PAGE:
2. Hold conversations where they naturally make sense to be held.
Rather than reserving open time slots for one-on-one office meetings, developmental discussions should be held where problems or opportunities for growth occur. When infused in normal, day-to-day meetings and discussions, performance-related topics garner more value because they can address more closely to when they happen.
For instance, spontaneous hallway discussions, morning huddles and communal lunch days are all opportunities to discuss challenges, confusions and unmet needs employees are having. Regardless of length, simply asking employees communicates a level of consideration that otherwise feels lost or reserved for inauthentic meetings behind closed doors.
Such conversations have the added benefit of alloting more time to actual work because they stop borrowing time from an employee’s workday. At the same time, they build deeper relationships with employees, such that they feel they can initiate performance-related discussions with you themselves.
In seizing these seemingly micro-opportunities to converse, healthcare managers can structure work environments in which such conversations are relevant, productive and motivating.
3. Foster employee ownership and an atmosphere of development.
From task prioritization to learning new skills, employees should feel comfortable asking for guidance from their managers. As such, healthcare leaders should actively work on creating an environment that not only promotes learning, but encourages asking questions when stuck.
To create such an atmosphere, managers should be challenging their teams to recognize each other’s accomplishments, actively share their own learnings and foster a sense of shared accountability. To do so, its critical that the competencies that define excellence within each role are identified, and that each team member is taught to apply their unique strengths in accordance with these standards of performance. As a collective, the celebration of one another’s skills unifies teams, thereby deepening employee engagement and performing at higher levels.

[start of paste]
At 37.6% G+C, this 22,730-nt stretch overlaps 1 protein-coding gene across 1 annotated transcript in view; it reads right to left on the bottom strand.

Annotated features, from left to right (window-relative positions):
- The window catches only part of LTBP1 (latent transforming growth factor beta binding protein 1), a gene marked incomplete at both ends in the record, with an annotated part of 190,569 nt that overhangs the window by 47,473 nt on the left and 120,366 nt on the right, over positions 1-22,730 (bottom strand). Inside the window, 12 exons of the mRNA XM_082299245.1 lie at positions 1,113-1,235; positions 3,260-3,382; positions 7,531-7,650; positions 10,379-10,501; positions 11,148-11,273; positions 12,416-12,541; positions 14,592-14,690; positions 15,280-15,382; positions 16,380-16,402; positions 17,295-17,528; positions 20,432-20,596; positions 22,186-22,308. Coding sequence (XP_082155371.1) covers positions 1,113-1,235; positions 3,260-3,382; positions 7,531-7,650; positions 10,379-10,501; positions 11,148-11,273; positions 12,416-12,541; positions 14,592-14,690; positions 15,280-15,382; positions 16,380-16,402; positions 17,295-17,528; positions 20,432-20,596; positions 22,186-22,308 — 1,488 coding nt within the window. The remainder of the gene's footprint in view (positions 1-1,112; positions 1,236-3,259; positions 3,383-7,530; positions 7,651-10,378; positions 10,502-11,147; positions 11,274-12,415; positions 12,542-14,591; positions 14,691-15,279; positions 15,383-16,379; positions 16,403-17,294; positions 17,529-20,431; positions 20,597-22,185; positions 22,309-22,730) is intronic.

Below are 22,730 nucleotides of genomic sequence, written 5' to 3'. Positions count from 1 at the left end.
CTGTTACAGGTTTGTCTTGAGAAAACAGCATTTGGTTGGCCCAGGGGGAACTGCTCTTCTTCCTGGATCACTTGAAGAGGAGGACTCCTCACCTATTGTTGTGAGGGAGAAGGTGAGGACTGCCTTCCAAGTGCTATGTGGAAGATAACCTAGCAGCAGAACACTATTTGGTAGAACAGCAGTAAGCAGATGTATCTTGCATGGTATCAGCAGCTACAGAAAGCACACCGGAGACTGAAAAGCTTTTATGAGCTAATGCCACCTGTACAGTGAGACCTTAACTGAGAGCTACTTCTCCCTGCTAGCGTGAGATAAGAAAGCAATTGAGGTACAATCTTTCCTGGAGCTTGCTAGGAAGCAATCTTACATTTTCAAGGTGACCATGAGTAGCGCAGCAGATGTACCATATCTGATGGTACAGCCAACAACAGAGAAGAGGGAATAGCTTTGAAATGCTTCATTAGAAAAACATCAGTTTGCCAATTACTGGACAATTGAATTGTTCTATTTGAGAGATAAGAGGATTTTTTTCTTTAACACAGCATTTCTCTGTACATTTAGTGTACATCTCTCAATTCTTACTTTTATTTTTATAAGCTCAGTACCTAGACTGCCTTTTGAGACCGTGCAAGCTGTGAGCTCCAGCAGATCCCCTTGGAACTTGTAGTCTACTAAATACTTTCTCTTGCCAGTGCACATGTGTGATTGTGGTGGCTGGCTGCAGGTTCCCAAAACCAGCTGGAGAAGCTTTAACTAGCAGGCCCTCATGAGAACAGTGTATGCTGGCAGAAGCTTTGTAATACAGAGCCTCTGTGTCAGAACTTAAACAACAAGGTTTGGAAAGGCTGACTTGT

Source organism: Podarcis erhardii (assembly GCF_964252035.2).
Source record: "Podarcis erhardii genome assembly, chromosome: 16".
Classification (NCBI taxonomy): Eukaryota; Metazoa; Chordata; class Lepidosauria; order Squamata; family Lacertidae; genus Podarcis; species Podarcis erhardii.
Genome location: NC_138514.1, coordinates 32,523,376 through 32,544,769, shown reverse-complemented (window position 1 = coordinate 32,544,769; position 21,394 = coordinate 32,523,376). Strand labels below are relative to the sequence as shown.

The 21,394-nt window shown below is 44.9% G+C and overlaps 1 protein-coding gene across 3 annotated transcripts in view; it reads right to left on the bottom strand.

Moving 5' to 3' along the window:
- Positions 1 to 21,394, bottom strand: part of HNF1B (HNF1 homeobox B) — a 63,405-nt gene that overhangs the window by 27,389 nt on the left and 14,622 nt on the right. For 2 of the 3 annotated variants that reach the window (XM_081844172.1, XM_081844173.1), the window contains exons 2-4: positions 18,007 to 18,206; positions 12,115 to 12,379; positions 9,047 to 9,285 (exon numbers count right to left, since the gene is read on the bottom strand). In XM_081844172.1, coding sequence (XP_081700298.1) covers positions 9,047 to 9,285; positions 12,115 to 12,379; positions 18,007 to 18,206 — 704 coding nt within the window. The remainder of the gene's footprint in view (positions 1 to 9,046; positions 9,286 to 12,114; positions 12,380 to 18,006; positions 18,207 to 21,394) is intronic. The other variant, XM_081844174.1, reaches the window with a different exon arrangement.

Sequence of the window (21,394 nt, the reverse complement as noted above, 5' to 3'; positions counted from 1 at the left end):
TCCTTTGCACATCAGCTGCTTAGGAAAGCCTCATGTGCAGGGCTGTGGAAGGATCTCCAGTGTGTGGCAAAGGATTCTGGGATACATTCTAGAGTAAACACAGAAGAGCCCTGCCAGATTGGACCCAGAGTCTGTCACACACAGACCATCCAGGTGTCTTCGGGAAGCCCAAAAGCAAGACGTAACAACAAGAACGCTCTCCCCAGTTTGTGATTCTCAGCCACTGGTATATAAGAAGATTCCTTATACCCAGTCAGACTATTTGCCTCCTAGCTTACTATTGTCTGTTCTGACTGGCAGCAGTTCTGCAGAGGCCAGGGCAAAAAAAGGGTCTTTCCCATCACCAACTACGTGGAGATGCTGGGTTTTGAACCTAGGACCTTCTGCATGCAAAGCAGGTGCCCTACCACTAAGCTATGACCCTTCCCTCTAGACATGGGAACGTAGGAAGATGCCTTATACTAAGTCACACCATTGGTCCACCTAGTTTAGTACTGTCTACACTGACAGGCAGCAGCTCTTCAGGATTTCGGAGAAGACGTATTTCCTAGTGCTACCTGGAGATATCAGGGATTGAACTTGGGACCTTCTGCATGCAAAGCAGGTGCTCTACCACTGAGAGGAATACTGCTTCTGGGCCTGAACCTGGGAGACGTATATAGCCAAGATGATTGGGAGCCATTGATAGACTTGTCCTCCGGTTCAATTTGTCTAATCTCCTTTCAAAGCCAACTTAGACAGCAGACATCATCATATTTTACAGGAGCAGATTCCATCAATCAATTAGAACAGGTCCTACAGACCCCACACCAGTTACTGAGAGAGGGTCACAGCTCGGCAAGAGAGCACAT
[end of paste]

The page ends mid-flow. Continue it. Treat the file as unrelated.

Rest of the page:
Additionally, leaders should advocate for continuing education both academically and in the for of on-the-job training. By articulating how specific learnings can directly advance an employee’s career and help them contribute in a way they currently cannot, employees are able to curate opportunities in accordance with their own long-term goals and that of the organization.
Changing Culture Is an Ongoing Process
For most employees, performance is directly proportional to job satisfaction. According to HealthLeaders Media, physicians involved in decision-making within workplace environments that encourage collegiality, learning and respect report significantly lower levels of burnout. Therefore, proactively meeting the needs of employees is an essential element for fostering growth and meeting high standards in the workplace.
Still, it’s important to recognize that cultural transformation takes time to develop. And, while pursing these dynamics in the workplace requires patience and experimentation, overall quality of care and business outcomes benefit as a result.